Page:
[Note: This is the last of a series. I recommend reading the series in order — this will require clicking here or on the “Serial1” link under categories, scrolling down to the first post (#1-1) and reading up the blog from there. I’m experimenting, so the series available to read in pdf format on Scribd for a nominal fee. The printable pdf is also available.]
The financial system is built on credit – but not just on credit in general: the financial system is built on the credit of banks. Whether we are talking about checking accounts, or the asset-backed commercial paper and repurchase agreements that money market funds invest in, the liquid assets that keep our economy running depend crucially on trust in banks. Without this trust, no one would deposit their money with a bank and money fund managers would not buy the commercial paper guaranteed by a bank or the repurchase agreements sold by a bank.
Currently Bear Stearns, Lehman Brothers, AIG, and all the other financial failures have profoundly damaged the trust on which our financial system is built. The question we face now is what actions should be taken to rebuild the foundations of that trust.
Some hark back to Franklin D. Roosevelt and argue that he faced a similar problem and addressed it effectively by establishing the Federal Deposit Insurance Corporation, a government agency which charges banks a fee in order to protect depositors from losses. Some claim based on this model that the role of government in the financial system is to insure creditors against losses on bank liabilities in order to prevent bank runs from causing financial institutions to fail.
This approach oversimplifies our financial history. Recall that when the FDIC was established the economy had just been traumatized by a rash of bank failures so extreme that fully one-third of all the banks in the United States had closed over the previous five years. Market forces were not stabilizing the economy. The financiers had tried and failed to rebuild trust. So trust in government was the economy’s last hope – and it worked.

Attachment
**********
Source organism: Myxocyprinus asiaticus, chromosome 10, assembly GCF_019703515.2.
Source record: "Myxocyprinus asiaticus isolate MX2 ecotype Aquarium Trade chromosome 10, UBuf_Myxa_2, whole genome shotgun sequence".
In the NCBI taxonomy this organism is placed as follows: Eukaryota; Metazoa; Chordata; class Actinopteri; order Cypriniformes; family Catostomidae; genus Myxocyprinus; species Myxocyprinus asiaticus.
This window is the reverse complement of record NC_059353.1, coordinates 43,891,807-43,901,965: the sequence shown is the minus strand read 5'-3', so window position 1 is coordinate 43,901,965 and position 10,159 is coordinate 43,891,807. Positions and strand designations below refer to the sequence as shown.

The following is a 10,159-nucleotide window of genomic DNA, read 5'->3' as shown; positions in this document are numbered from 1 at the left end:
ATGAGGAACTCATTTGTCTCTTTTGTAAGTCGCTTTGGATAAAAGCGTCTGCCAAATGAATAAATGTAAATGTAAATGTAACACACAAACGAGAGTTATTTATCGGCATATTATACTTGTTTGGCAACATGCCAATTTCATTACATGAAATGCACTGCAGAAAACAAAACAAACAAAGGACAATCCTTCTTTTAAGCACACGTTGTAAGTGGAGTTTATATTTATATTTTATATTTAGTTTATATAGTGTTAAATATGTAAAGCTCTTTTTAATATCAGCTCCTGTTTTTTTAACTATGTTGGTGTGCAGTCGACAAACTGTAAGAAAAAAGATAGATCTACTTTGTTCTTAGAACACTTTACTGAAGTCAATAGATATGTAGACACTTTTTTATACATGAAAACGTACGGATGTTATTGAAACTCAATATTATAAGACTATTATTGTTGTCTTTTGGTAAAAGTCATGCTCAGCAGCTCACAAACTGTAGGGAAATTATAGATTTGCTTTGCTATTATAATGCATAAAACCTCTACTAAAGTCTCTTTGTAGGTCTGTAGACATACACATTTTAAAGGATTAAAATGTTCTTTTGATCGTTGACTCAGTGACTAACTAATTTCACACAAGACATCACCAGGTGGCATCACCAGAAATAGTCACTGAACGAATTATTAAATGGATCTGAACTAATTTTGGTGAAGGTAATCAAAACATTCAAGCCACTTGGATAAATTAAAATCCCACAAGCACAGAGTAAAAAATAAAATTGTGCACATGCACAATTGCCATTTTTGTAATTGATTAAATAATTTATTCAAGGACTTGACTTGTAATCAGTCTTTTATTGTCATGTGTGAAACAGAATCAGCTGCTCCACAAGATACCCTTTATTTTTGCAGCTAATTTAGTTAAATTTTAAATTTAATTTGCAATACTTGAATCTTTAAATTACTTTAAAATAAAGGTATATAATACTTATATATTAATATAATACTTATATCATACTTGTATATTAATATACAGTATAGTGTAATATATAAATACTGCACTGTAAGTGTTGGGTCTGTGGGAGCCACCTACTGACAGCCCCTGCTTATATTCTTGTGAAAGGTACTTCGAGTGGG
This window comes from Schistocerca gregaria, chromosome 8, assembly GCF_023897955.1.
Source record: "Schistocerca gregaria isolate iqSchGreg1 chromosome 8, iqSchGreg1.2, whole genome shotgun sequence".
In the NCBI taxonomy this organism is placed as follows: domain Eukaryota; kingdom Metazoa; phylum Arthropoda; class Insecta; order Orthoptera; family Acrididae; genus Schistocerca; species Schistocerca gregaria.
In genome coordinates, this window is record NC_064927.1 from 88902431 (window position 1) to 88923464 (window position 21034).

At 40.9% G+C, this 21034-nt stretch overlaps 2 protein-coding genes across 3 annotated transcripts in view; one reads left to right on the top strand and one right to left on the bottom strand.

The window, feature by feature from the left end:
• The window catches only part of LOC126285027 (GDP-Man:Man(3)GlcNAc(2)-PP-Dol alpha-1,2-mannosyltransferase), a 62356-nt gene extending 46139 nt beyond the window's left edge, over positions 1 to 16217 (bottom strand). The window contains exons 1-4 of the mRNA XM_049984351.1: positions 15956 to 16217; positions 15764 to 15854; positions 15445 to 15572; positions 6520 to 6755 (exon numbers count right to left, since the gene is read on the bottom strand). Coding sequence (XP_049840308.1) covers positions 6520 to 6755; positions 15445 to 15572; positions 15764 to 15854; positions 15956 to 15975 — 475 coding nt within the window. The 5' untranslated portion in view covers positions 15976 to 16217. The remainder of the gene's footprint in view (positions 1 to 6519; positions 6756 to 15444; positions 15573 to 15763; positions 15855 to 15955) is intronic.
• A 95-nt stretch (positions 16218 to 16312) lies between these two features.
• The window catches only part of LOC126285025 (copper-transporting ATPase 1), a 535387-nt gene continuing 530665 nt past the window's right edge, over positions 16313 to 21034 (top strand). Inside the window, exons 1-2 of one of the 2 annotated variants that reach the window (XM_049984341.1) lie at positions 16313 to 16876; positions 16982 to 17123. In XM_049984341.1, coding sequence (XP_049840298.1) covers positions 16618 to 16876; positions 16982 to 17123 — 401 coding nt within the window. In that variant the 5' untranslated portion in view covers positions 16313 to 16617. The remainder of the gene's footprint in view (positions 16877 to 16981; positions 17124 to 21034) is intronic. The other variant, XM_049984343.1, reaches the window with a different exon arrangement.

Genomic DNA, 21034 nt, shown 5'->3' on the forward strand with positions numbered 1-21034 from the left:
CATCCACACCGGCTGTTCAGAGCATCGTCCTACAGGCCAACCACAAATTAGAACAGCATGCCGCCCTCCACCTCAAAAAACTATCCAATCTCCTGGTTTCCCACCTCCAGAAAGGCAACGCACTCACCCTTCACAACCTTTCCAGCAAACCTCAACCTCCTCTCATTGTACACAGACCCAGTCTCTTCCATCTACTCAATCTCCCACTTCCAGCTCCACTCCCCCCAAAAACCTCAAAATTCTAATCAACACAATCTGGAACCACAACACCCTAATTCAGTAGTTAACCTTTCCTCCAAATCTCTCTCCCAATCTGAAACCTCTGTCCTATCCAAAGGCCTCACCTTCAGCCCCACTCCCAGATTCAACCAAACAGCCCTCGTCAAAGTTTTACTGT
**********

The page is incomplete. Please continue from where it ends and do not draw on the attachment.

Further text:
In the current crisis, market forces have never been allowed to operate. At every hint of instability the government has stepped in to jerry-rig a solution. Far from turning to the government as a last hope, our banks have been relying heavily on government intervention for the whole of the past two years. Thus, the challenge we face is of a completely different nature from that faced by Roosevelt: Our banking system is not composed of the traumatized survivors of a catastrophe, it is instead composed of spoiled children who are scared of the risks inherent in leaving home to go earn a living for themselves.
If the policy goal is to extend Roosevelt’s financial market reforms of the 1930s to the present day, then the solution is to treat repurchase agreements and swaps as securities that are subject to requirements similar to those imposed on stocks, bonds, futures and options in the 1930s. Had large scale repo and swap markets existed in the 1930s, they would almost certainly be governed today by self-regulatory organizations that are subject to the supervision of the SEC.
Financial systems exist to manage credit risk, to evaluate borrowers and direct funds to those who are most likely to be both capable and willing to repay their debts. For this reason, it is neither possible nor desirable to protect a financial system from losses due to credit risk. When the safe harbor exemptions were passed, legislators were told that banks couldn’t manage the credit risk of derivatives and needed special privileges so that they could use collateral to protect themselves.
Over time a collateralized interbank lending system developed. Forgetting their Keynes, banks put their trust in collateral to protect them against losses. Collateral allowed them to do business with other banks which they knew were not well-managed. It made them confident that they didn’t need to provision for losses. Weak firms maintained a deep web of connections with the rest of the financial system, which was itself overleveraged. And then in March 2008 the banks came face to face with the fallacy of liquidity. As they suddenly realized that collateral could not protect them if one of their own failed, they withdrew their credit lines causing the very failure that they feared.
The solution to our current problems is to recognize that trust in the banking system can only be restored when we have banks that are no longer dependent on collateralized interbank lending, but instead are willing to trust their colleagues. Such trust – or credit – founded on strong balance sheets and good risk management is the only secure foundation for a financial system.
 See for example Gary Gorton, 2009, “Slapped in the Face by the Invisible Hand: Banking and the Panic of 2007” http://papers.ssrn.com/sol3/papers.cfm?abstract_id=1401882&rec=1&srcabs=1404069
 Ben Bernanke, 1983, “Nonmonetary effects of the financial crisis in the propagation of the Great Depression,” American Economic Review, 73(3), p. 259.